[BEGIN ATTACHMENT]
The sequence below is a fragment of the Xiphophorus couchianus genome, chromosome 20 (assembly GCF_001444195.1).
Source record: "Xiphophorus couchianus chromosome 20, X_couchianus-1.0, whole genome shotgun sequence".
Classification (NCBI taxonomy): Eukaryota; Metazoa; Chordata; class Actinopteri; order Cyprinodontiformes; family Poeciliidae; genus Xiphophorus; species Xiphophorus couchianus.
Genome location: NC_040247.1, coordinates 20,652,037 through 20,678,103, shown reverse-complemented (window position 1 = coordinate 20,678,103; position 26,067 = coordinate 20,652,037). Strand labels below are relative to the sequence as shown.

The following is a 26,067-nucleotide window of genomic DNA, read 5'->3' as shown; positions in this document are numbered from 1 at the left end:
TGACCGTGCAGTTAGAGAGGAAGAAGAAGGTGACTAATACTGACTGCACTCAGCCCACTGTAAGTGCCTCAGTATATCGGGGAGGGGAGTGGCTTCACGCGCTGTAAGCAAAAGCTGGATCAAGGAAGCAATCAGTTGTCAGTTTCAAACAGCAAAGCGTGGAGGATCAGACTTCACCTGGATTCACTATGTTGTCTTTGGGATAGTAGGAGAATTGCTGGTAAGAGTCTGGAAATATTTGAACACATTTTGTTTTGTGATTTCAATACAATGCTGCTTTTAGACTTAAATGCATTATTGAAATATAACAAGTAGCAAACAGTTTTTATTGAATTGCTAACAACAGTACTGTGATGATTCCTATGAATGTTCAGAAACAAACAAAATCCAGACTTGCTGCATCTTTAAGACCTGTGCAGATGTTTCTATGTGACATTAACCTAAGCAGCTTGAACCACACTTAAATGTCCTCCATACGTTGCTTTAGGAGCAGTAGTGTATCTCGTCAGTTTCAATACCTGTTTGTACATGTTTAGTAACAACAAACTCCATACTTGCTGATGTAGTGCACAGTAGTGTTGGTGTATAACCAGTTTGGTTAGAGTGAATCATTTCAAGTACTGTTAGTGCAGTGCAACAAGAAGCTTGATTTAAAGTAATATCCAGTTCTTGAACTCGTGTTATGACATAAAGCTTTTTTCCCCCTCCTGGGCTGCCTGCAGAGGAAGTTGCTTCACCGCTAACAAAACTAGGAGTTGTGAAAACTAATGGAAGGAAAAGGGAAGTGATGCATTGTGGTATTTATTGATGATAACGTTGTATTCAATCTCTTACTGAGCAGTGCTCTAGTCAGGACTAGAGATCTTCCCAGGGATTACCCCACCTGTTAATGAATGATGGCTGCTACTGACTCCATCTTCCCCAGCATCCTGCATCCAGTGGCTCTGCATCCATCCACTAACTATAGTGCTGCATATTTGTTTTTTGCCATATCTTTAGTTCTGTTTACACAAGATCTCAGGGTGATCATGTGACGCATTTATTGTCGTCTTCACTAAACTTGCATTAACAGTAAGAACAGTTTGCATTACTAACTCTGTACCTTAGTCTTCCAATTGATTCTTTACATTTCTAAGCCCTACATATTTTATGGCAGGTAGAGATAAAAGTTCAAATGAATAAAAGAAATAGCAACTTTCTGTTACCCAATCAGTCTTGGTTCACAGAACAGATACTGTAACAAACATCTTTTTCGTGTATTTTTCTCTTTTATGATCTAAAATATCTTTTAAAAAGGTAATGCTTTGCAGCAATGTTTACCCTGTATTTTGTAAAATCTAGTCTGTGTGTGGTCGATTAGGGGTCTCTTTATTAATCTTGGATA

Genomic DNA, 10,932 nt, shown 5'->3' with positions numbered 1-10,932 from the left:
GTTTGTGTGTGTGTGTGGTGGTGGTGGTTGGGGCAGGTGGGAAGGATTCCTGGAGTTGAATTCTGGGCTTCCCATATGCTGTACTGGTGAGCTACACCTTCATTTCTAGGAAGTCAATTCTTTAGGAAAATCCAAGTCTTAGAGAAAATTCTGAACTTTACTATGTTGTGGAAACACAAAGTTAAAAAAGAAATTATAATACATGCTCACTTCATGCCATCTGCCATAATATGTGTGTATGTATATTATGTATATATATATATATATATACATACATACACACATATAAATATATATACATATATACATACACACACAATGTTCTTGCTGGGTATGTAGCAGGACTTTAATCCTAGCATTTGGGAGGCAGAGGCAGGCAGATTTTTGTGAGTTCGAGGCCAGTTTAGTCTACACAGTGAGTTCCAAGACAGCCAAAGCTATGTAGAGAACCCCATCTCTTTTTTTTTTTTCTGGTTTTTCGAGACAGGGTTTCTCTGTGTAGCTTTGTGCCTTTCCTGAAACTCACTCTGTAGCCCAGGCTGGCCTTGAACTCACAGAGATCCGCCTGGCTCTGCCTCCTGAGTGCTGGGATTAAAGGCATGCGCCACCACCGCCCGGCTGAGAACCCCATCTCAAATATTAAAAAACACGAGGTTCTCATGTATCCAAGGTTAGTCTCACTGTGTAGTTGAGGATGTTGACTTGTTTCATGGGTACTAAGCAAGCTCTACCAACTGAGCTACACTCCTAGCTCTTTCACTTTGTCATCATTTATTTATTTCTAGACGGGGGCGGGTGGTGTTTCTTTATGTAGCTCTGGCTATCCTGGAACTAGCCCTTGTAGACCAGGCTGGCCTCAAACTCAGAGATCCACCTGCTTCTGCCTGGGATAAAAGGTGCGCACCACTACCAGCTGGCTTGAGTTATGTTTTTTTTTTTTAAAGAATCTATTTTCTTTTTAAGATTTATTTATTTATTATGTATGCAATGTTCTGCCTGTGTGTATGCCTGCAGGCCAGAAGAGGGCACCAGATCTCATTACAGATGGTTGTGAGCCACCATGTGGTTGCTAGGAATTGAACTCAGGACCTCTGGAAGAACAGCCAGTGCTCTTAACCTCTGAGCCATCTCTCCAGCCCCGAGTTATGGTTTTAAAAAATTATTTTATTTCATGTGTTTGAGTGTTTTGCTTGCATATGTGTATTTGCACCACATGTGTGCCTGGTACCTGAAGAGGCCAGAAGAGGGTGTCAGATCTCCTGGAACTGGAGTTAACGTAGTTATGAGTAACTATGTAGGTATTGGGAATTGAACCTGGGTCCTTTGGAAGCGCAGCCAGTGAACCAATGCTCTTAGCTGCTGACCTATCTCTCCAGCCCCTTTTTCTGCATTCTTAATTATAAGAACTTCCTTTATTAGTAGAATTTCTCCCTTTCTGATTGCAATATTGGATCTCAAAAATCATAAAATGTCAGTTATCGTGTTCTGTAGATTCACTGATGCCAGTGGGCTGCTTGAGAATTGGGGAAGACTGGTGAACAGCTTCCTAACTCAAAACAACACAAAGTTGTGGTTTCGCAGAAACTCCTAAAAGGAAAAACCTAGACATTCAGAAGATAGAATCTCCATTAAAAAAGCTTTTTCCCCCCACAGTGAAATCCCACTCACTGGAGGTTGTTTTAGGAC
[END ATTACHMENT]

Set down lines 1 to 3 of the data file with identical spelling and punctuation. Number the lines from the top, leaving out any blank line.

The sequence below is a fragment of the Xiphophorus couchianus genome, chromosome 20 (assembly GCF_001444195.1).
Source record: "Xiphophorus couchianus chromosome 20, X_couchianus-1.0, whole genome shotgun sequence".
Classification (NCBI taxonomy): Eukaryota; Metazoa; Chordata; class Actinopteri; order Cyprinodontiformes; family Poeciliidae; genus Xiphophorus; species Xiphophorus couchianus.